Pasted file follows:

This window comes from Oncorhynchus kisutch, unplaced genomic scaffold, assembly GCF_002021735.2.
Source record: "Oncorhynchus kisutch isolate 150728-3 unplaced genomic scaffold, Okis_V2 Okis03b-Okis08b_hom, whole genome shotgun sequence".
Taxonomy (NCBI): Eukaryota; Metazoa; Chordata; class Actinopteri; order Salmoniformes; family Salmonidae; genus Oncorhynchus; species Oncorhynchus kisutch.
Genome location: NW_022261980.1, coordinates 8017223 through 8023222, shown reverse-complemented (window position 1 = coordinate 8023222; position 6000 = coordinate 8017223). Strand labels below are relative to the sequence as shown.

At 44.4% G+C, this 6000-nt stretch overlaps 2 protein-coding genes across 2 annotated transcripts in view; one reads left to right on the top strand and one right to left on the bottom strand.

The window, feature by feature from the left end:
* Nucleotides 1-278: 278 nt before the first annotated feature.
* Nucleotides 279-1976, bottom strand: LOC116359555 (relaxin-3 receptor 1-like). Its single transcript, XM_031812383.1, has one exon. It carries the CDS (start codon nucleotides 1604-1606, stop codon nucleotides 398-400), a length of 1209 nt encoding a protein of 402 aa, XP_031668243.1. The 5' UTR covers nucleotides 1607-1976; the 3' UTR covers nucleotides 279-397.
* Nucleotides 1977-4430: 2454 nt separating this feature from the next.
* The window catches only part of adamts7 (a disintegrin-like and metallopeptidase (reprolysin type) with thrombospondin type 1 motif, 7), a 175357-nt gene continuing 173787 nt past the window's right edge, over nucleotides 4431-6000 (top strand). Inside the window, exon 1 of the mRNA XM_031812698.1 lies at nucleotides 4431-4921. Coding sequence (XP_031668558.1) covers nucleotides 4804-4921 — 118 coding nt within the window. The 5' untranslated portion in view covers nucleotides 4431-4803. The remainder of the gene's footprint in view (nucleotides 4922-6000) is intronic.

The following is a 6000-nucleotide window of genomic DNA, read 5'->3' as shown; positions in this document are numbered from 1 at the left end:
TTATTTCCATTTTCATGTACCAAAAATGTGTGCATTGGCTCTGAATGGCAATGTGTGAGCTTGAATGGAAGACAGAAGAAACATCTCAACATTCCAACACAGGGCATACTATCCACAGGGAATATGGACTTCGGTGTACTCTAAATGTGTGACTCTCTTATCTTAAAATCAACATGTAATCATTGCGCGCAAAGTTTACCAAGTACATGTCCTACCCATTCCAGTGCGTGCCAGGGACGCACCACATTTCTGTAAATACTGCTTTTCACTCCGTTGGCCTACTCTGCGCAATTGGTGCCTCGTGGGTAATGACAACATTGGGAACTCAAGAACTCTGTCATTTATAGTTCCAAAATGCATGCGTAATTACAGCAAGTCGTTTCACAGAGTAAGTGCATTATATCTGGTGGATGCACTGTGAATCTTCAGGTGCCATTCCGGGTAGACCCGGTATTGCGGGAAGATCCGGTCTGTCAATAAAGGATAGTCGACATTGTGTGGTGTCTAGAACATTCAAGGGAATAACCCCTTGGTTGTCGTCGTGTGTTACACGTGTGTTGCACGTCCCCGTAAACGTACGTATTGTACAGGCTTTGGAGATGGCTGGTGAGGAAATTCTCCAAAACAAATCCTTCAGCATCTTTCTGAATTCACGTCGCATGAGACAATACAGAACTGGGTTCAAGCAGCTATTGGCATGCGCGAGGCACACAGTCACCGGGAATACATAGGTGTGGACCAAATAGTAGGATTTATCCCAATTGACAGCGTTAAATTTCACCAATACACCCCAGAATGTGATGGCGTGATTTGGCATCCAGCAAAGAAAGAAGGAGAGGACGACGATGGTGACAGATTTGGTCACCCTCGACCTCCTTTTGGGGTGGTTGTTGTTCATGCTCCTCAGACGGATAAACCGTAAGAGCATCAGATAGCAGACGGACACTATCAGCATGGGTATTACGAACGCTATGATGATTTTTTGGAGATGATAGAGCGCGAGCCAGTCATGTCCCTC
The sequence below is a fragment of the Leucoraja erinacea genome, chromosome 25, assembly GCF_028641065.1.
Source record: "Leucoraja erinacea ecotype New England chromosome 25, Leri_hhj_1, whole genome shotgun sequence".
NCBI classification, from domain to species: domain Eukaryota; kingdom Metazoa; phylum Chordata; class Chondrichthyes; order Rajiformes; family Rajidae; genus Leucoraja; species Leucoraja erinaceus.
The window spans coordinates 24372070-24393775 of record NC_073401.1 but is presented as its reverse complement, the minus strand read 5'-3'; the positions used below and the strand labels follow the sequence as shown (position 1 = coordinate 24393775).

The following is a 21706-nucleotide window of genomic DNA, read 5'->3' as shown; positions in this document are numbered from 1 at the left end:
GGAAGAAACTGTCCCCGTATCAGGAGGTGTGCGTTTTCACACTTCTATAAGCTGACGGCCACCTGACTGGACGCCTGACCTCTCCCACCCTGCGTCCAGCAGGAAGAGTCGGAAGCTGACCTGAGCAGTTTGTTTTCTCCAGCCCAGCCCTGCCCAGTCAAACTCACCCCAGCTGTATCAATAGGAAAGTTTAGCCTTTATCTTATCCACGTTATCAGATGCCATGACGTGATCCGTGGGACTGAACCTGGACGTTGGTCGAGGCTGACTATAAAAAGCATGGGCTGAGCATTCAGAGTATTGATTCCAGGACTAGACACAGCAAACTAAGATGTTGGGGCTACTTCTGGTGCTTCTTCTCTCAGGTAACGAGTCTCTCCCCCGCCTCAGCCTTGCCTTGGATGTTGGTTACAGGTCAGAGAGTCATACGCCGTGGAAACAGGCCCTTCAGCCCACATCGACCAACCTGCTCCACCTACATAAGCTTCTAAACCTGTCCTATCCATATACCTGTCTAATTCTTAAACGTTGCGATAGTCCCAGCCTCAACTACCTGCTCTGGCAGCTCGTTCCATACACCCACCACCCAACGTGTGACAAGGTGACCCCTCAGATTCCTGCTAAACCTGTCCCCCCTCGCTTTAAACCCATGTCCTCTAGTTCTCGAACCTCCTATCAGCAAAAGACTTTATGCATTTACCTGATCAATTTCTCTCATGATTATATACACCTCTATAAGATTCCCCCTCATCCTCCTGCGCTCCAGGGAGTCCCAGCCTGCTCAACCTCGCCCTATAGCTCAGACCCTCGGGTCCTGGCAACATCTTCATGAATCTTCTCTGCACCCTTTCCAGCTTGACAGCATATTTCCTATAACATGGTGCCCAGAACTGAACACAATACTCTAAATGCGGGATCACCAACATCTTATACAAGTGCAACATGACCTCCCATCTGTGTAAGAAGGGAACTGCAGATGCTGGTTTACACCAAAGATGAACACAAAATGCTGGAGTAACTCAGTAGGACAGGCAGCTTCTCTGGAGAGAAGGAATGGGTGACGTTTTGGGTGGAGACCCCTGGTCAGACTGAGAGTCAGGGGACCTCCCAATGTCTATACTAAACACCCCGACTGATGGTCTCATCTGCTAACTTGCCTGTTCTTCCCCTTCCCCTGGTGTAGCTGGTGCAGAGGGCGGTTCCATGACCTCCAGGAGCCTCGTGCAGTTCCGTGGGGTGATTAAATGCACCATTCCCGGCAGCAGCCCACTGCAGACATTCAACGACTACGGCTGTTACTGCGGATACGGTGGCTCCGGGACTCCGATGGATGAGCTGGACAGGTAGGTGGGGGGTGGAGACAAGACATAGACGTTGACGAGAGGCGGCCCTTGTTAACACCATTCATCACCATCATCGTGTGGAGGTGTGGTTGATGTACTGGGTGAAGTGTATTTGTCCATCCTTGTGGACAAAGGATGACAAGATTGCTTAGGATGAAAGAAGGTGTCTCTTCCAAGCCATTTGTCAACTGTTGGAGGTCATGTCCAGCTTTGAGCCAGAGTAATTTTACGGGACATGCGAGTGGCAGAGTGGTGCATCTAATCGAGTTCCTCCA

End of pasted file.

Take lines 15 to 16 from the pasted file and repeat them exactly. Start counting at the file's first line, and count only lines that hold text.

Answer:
NCBI classification, from domain to species: domain Eukaryota; kingdom Metazoa; phylum Chordata; class Chondrichthyes; order Rajiformes; family Rajidae; genus Leucoraja; species Leucoraja erinaceus.
The window spans coordinates 24372070-24393775 of record NC_073401.1 but is presented as its reverse complement, the minus strand read 5'-3'; the positions used below and the strand labels follow the sequence as shown (position 1 = coordinate 24393775).